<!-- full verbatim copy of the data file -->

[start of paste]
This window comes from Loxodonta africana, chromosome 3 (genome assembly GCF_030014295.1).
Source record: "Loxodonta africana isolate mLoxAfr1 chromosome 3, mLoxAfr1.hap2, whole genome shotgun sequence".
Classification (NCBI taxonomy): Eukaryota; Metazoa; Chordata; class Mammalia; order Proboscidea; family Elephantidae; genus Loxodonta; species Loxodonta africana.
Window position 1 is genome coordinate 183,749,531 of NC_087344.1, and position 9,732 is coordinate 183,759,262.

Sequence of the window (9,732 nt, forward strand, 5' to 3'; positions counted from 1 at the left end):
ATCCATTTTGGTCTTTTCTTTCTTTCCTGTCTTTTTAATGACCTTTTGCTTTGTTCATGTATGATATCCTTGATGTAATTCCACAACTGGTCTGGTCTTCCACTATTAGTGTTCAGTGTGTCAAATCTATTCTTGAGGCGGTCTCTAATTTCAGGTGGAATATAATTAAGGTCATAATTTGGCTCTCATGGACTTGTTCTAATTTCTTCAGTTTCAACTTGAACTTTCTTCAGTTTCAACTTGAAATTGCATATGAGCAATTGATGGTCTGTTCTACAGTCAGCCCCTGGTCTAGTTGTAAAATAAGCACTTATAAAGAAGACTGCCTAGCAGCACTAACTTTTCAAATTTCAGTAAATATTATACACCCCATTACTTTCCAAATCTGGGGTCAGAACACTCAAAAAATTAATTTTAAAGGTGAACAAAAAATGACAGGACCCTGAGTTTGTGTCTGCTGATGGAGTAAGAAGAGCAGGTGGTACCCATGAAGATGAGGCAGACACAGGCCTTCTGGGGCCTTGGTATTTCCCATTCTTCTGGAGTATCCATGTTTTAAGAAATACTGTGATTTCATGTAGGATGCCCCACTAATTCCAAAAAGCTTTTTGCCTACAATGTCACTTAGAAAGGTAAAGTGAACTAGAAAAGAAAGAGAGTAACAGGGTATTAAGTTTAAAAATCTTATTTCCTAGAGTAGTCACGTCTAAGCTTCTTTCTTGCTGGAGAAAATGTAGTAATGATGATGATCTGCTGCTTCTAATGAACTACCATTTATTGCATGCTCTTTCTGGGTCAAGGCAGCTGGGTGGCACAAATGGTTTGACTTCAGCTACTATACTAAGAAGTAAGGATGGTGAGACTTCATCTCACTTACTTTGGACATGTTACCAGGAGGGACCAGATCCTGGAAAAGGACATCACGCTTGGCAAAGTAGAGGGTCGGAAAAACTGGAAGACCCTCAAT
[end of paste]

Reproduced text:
This window comes from Loxodonta africana, chromosome 3 (genome assembly GCF_030014295.1).
Source record: "Loxodonta africana isolate mLoxAfr1 chromosome 3, mLoxAfr1.hap2, whole genome shotgun sequence".
Classification (NCBI taxonomy): Eukaryota; Metazoa; Chordata; class Mammalia; order Proboscidea; family Elephantidae; genus Loxodonta; species Loxodonta africana.
Window position 1 is genome coordinate 183,749,531 of NC_087344.1, and position 9,732 is coordinate 183,759,262.

Sequence of the window (9,732 nt, forward strand, 5' to 3'; positions counted from 1 at the left end):
ATCCATTTTGGTCTTTTCTTTCTTTCCTGTCTTTTTAATGACCTTTTGCTTTGTTCATGTATGATATCCTTGATGTAATTCCACAACTGGTCTGGTCTTCCACTATTAGTGTTCAGTGTGTCAAATCTATTCTTGAGGCGGTCTCTAATTTCAGGTGGAATATAATTAAGGTCATAATTTGGCTCTCATGGACTTGTTCTAATTTCTTCAGTTTCAACTTGAACTTTCTTCAGTTTCAACTTGAAATTGCATATGAGCAATTGATGGTCTGTTCTACAGTCAGCCCCTGGTCTAGTTGTAAAATAAGCACTTATAAAGAAGACTGCCTAGCAGCACTAACTTTTCAAATTTCAGTAAATATTATACACCCCATTACTTTCCAAATCTGGGGTCAGAACACTCAAAAAATTAATTTTAAAGGTGAACAAAAAATGACAGGACCCTGAGTTTGTGTCTGCTGATGGAGTAAGAAGAGCAGGTGGTACCCATGAAGATGAGGCAGACACAGGCCTTCTGGGGCCTTGGTATTTCCCATTCTTCTGGAGTATCCATGTTTTAAGAAATACTGTGATTTCATGTAGGATGCCCCACTAATTCCAAAAAGCTTTTTGCCTACAATGTCACTTAGAAAGGTAAAGTGAACTAGAAAAGAAAGAGAGTAACAGGGTATTAAGTTTAAAAATCTTATTTCCTAGAGTAGTCACGTCTAAGCTTCTTTCTTGCTGGAGAAAATGTAGTAATGATGATGATCTGCTGCTTCTAATGAACTACCATTTATTGCATGCTCTTTCTGGGTCAAGGCAGCTGGGTGGCACAAATGGTTTGACTTCAGCTACTATACTAAGAAGTAAGGATGGTGAGACTTCATCTCACTTACTTTGGACATGTTACCAGGAGGGACCAGATCCTGGAAAAGGACATCACGCTTGGCAAAGTAGAGGGTCGGAAAAACTGGAAGACCCTCAAT